looks like i’ll continue to use googlefu and rubbing 2 brain cells together to spot the obvious.  and i’ll continue to sit back and relax with my smug grin as the ifad dies (much like your battery does in 45 minutes)

  • I guess I’m one of the few that still painstakingly trolls through the search engine results, which is actually kind of headache inducing when the results doesnt match what you wanted to find. I should remember to actually try those answer driven sites, it might make my life easier.

  • This is an interesting development and for a while now, we know that social media sites such as youtube and facebook get more daily search queries than the search engines.  But this is a sweeping generalisation and within the numbers are niches where big chunks of demographic groups use one tool for one thing and another tool for other searches.   It does make the process of channels to market evber more interesting!  Matt

  • Interesting post John.

    However, the data you are accessing through Siri and similar apps is, for the most part, coming from search engines anyway. And while Siri may not use Google we can be fairly confident where Android based equivalents will get their info from. From a marketing point of view I think the takeaway may be that, due to the iPhone’s sizeable market share, other search engines beyond Google are being made more relevant, as are review services such as Yelp – but good Marketers should be working out where their market is and optimizing for that market anyway.For small, local businesses the takeaway is that optimizing your listings on Yelp, Google Places, Qype, Facebook Places, Foursquare etc just got a bit more important but it should be on your job list, above optimizing for Google, Bing etc anyway.

    • Agree on all points Simon – just makes this total web presence and inbound approach even more important.

  • I have to agree with Simon that many of these apps are using search engine data streams. So while apps in general (and more specifically like Siri) may represent a change in user behavior, from the content developer perspective, many things remain the same.

    And John, you know I respect you and your status as a thought leader, but I will never throw out my keyboard. They’ll have to pry it from my cold, dead, hands…unless I can find a way to make them bury me with it!

    • Yes indeed they are using search APIs, but the apps are indeed changing the behavior and the control of the data – I’m certainly not projecting the demise of Google, but the impact for marketers is undeniable – just another brick in the inbound marketing wall.

      You’re too young to be so set in your ways – embrace change and chaos 🙂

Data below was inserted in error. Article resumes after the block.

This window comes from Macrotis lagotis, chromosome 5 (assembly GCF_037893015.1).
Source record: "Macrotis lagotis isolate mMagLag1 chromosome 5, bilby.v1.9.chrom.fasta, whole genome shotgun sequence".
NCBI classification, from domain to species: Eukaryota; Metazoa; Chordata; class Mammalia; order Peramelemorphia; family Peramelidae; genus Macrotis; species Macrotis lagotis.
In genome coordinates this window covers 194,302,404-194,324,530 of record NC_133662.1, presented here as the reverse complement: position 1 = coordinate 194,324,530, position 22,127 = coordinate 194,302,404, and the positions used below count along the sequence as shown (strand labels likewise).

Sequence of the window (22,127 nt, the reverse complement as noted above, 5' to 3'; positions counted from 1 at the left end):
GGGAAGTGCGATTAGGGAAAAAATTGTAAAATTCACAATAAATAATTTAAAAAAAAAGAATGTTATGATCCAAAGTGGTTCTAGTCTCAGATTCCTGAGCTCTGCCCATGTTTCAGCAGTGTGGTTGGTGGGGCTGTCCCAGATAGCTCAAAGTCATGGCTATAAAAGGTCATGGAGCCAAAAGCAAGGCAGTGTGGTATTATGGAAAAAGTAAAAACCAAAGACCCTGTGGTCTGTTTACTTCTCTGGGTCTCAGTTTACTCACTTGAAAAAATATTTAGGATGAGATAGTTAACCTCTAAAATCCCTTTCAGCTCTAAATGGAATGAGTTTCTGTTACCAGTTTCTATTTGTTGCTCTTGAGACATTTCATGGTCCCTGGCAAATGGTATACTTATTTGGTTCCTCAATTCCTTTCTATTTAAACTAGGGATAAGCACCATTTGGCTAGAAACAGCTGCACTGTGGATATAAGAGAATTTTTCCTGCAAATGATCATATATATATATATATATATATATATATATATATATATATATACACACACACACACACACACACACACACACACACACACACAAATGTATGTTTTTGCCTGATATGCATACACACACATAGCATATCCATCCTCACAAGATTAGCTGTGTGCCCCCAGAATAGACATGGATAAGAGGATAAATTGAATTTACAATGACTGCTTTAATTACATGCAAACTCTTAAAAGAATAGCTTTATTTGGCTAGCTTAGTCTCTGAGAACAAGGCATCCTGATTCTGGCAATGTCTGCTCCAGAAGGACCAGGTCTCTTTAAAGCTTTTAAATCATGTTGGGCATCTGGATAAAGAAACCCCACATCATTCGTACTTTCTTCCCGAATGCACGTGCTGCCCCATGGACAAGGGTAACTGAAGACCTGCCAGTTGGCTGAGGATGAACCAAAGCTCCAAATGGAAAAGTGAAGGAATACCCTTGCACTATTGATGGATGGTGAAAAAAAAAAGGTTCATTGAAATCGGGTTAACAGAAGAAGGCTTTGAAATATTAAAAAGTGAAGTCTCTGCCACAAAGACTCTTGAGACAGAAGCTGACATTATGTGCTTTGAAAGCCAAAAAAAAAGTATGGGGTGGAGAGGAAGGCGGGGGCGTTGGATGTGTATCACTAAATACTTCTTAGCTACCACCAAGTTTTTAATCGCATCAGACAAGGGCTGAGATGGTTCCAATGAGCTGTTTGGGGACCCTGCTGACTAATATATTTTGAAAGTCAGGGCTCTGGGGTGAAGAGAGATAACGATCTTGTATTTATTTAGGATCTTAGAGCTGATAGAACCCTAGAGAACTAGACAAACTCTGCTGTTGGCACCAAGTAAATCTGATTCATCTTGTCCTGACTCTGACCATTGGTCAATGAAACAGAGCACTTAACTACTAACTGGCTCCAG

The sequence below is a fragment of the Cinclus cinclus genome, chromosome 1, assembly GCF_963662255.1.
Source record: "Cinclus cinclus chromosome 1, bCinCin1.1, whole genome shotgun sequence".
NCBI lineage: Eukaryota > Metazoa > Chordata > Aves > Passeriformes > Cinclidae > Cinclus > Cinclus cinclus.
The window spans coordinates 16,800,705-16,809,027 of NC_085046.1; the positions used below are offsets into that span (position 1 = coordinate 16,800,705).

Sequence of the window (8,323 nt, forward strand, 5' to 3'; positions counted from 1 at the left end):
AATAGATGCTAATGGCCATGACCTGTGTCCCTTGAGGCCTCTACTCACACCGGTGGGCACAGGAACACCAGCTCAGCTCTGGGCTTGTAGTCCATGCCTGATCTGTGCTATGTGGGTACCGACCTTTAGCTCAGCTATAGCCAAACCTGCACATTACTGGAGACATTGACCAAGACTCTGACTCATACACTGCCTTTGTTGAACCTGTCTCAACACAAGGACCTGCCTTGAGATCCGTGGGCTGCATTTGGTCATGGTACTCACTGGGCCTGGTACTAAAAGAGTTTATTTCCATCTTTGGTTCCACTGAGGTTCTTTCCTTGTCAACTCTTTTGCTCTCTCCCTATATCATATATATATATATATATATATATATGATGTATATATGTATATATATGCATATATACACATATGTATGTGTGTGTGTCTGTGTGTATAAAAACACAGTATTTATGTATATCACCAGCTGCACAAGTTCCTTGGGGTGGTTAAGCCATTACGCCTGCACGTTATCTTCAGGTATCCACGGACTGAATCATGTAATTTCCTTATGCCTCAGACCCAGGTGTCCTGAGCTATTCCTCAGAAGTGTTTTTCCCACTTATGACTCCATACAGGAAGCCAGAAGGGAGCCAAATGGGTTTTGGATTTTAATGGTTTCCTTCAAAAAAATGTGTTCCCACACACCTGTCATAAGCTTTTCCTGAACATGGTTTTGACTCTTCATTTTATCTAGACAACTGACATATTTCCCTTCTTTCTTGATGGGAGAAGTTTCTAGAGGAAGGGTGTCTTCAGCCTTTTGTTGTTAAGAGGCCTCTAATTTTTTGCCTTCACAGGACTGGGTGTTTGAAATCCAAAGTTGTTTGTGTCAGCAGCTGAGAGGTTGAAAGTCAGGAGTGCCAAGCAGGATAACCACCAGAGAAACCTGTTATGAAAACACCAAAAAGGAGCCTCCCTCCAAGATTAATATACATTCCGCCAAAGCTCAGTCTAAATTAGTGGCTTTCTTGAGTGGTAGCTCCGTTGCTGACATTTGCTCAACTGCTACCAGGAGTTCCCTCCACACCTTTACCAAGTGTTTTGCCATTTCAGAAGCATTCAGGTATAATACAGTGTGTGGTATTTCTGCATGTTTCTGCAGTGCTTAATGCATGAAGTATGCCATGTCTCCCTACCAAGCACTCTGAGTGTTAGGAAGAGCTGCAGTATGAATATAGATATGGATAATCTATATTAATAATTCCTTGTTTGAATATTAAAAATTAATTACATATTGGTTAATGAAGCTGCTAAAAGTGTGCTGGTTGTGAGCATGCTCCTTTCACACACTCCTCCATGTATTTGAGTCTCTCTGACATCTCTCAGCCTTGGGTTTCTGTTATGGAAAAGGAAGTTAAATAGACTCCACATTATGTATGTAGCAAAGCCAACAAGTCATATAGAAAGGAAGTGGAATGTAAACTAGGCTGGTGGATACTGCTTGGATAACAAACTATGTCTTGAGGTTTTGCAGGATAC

• I agree with your thoughts about the keyboard, however I am looking forward to enjoying the choices and freedoms that full voice control will offer us.

      They have a long way to go yet though… think of the auto correct issues from typing and how funny or detrimental they can be (depending on who you are sending the message to) the auto correct with voice is even worse at this time.

  • Once again, interesting read, John. Thanks. I don’t know if anyone has brought this up, but one thought I had after reading your piece, which could spell a barrier to adoption of apps for search broadly, is the fact that a number of them require the registrant to accept that their data can be shared. Sometimes it’s hard to tell, even in reading the fine print of these agreements that need to be confirmed before being able to use an app, whether data will be used only within the company that makes the app, or if now or sometime in the future it could be shared with other companies, especially without notice. I think as privacy concerns have risen with social network and other online usage, and as people generally become more knowledgeable about the risks of sharing information, this could possibly help Google, Bing, and other traditional search engines that rely on next-to-results advertising hedge against losing the search race in a huge tide toward mobile and other apps.

  • This technological change reminds me of compact disc. It certainly had its advantages over LPs.

    Even as marketers begin to explore Siri, Siri is already obsolete, we just don’t know it yet.

    It’s OK to be on the bleeding edge, just don’t forget there’s still a boat load of money to made on those who lag behind the trailblazers.

  • Chris

    Thanks for your always inspiring posts John. Though I still use Google on my Macs I have indeed noticed that Siri has nearly put an end to all my search activity on my mobile. Great tool. Exciting times!